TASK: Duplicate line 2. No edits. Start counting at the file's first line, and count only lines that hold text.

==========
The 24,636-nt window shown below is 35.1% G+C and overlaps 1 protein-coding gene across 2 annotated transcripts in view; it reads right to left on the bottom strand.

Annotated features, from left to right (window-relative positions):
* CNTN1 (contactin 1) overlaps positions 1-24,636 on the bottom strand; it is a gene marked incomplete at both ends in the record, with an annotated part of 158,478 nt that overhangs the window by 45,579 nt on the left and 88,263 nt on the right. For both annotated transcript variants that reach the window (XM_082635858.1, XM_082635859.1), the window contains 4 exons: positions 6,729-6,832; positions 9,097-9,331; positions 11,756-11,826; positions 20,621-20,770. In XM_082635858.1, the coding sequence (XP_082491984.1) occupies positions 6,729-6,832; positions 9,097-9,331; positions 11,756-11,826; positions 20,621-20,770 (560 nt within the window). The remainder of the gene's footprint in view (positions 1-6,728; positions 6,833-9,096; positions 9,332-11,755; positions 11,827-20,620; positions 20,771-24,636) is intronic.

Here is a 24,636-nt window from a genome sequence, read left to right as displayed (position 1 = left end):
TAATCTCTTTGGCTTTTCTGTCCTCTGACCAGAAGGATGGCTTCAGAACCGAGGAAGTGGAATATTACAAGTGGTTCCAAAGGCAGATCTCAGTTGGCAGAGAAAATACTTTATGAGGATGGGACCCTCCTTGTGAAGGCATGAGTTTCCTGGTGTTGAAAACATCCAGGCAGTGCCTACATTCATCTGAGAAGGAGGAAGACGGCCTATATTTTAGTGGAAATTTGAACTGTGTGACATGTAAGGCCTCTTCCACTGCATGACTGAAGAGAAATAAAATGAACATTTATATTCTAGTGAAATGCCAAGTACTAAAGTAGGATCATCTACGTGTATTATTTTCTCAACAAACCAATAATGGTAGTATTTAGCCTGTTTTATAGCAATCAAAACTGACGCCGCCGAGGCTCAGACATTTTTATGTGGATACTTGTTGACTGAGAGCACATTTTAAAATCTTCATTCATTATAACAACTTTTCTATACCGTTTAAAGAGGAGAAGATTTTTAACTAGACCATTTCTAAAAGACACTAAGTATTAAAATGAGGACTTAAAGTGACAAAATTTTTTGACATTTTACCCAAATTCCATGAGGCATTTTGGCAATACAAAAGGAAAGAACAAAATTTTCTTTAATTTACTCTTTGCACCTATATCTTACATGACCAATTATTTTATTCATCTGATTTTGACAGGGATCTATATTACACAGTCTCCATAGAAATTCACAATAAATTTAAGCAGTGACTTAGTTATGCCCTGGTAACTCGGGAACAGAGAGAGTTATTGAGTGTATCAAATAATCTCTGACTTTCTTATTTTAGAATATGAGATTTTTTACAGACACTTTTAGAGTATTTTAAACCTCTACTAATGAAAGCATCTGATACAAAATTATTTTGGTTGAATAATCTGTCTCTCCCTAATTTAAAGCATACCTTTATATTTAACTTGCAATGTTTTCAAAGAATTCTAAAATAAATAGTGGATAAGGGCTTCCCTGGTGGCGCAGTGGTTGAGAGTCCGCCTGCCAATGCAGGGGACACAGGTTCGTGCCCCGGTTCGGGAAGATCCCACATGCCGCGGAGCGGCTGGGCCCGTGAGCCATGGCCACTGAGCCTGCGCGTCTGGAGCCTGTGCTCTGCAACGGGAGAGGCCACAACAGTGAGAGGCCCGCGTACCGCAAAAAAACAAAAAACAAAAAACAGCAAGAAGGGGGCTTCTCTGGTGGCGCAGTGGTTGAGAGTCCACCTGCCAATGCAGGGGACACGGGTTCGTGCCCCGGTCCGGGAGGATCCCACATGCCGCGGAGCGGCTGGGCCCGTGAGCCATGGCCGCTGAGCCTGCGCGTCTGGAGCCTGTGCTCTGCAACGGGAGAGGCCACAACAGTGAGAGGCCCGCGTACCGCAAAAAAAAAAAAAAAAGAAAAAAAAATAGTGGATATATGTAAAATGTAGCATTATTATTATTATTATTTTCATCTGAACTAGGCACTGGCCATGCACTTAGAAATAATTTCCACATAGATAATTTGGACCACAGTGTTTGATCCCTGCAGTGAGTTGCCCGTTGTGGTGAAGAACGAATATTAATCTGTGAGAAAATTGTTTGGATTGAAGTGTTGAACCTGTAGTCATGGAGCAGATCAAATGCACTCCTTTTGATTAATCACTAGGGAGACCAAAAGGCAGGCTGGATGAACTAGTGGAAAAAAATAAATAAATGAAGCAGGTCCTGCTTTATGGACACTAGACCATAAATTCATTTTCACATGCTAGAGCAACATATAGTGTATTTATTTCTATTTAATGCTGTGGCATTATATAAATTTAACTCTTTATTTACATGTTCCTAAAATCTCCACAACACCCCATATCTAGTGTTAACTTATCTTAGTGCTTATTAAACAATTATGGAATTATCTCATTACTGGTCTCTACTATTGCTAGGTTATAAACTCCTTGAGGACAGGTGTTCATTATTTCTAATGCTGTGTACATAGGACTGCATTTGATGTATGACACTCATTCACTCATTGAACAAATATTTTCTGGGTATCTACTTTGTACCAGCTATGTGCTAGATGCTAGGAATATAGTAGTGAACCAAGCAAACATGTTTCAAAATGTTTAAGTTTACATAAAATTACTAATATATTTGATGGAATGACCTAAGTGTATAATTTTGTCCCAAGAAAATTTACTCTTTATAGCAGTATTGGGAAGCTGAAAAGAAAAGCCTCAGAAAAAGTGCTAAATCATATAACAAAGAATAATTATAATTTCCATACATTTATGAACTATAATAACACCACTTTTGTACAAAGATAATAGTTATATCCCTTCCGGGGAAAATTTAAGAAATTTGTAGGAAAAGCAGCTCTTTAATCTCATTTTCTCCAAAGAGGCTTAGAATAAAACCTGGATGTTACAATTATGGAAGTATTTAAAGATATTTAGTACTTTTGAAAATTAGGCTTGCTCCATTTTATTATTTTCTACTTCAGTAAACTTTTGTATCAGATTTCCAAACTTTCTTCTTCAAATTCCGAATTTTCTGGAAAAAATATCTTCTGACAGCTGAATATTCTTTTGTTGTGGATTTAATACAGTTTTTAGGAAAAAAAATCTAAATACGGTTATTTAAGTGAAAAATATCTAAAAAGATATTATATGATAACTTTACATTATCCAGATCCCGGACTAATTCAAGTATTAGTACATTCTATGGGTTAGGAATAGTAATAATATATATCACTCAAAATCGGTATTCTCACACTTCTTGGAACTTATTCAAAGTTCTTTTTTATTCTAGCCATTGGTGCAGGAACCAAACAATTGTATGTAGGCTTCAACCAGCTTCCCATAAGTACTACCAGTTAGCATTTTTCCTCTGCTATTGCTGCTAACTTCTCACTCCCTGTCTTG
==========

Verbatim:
Annotated features, from left to right (window-relative positions):